A new study conducted by researchers from the University of Edinburgh explored how infants’ experience with viruses may impact their immune systems long-term. According to their findings, newborns who are exposed to viruses in the first weeks of life, but show no symptoms of being sick, may have an increased risk of respiratory infections as they grow and develop.
“We were surprised to see viral infections occur so early in life, and go mostly unnoticed, probably because the infants’ immune system is in what is known as a state of tolerance after birth,” said researcher Debby Bogaert. “Despite this, these infections seem to affect a normal immune development, which is important to know.
“Only from birth onwards will an infant start to develop its microbiome. Limiting the number of viral encounters in those first days to weeks of life might be essential for a healthy immune and microbiome development, and consequently long-term respiratory health.”
Assessing infants’ long-term health risks
For the study, the researchers analyzed data from 114 babies enrolled in the Microbiome Utrecht Infant Study. The team evaluated samples taken from the infants’ nasal cavities to better understand how potential infections in their earliest days of life impact long-term health outcomes.
Ultimately, the researchers learned that infants had a higher risk for future infections when they contracted viruses in their first days of life. The team explained that these early life viruses go undetected most of the time because babies don’t show any symptoms of being sick.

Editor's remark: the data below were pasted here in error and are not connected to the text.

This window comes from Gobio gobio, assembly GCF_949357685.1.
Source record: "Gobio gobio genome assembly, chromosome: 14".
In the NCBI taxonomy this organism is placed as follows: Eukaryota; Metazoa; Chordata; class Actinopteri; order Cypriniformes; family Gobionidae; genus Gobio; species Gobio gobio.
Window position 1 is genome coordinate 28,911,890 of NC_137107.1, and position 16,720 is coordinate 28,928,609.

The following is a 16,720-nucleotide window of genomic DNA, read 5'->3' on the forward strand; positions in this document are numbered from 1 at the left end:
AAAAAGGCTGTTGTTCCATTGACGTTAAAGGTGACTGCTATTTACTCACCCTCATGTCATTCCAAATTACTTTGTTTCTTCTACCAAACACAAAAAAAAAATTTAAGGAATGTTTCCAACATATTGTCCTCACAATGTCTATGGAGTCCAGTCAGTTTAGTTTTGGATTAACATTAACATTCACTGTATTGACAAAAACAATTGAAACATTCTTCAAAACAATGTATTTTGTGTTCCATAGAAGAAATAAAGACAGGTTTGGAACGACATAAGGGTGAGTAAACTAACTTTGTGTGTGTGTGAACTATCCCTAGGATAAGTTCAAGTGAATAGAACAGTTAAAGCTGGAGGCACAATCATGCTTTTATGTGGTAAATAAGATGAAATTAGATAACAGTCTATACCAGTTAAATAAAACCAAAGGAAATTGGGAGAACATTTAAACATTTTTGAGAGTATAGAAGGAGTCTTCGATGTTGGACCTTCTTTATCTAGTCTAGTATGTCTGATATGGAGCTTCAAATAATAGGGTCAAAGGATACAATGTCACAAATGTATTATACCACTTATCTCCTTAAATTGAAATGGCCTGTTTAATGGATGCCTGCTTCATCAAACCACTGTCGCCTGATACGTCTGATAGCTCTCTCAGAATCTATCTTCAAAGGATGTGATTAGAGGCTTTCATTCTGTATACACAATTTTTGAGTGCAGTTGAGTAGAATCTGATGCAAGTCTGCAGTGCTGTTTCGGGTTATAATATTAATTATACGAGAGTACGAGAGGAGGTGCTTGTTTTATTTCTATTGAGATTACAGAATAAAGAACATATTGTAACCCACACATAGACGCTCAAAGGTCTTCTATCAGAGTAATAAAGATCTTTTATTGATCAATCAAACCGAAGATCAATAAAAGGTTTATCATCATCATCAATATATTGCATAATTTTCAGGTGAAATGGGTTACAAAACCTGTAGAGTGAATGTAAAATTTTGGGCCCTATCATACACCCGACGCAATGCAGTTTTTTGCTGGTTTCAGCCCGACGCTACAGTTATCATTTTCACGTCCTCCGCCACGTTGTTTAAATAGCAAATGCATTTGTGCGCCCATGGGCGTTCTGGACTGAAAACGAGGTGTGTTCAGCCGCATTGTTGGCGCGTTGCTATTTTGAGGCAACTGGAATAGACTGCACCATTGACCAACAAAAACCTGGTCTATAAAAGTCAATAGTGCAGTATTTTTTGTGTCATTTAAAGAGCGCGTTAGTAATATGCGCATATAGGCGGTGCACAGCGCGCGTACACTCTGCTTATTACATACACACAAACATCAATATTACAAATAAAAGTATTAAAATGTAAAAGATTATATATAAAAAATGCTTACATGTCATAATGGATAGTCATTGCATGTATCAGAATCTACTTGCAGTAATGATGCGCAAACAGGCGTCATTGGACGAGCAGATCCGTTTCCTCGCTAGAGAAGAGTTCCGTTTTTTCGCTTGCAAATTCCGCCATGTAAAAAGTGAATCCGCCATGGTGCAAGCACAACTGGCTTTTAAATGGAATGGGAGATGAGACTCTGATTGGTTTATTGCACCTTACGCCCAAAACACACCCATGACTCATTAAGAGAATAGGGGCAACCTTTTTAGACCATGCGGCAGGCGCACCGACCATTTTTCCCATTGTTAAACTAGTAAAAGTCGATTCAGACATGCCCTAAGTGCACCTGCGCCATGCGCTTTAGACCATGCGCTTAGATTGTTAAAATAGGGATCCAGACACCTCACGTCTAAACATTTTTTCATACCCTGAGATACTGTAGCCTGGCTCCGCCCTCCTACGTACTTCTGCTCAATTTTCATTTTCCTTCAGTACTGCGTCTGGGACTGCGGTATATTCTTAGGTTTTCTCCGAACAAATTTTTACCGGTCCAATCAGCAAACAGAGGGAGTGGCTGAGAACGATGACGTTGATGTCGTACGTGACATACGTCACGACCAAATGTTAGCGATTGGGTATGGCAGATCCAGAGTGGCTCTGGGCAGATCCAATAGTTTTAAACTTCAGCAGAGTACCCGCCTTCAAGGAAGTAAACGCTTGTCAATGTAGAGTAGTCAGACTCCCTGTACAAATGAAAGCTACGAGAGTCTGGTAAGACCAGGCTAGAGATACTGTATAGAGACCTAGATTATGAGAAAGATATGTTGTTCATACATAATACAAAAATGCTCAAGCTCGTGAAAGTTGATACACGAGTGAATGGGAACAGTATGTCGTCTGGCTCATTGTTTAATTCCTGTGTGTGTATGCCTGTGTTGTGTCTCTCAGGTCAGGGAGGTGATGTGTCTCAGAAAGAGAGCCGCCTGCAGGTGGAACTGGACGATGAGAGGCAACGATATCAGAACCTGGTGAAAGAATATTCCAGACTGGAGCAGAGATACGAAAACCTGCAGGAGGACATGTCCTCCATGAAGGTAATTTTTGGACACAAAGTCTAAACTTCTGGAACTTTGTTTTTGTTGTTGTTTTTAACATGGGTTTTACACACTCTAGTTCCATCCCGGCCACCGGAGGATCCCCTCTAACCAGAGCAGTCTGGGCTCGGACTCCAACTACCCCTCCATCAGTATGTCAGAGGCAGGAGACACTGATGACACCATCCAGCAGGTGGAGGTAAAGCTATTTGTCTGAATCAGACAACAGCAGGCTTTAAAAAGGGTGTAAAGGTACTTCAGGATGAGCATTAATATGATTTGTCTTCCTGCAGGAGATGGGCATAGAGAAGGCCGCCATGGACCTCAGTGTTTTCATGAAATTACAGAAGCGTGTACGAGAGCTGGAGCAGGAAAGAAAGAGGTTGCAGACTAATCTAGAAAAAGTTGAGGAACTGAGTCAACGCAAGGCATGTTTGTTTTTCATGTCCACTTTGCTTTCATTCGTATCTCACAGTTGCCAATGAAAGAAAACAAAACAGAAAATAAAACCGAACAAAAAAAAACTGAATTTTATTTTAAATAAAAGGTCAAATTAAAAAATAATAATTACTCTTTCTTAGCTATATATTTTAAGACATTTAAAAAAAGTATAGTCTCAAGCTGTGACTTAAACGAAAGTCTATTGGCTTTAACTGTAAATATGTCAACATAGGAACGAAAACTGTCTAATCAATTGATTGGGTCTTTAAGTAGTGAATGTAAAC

However, these sicknesses are causing damage to the immune system. The study findings showed that early life viruses impacted immune system genes that create cells to protect against future viruses. These changes were associated with a greater inflammatory response throughout the immune system, which in turn makes the infants more vulnerable to future infections.
The researchers also found that these infections during early infancy affected the infants’ microbiome. Over time, these viruses increased the risk of potentially harmful microbes multiplying throughout the body.
Moving forward, the researchers hope more work is done in this area to better understand how infants’ early exposure to certain viruses can affect their long-term health.
“Although further work will be needed to confirm the causality of our findings, the data from thai study indicate that early-life encounters with respiratory viruses – especially during the first days of life – may set the tone for subsequent non-beneficial host-microbe interactions, which are related to an infection risk and possibly long-term respiratory health.”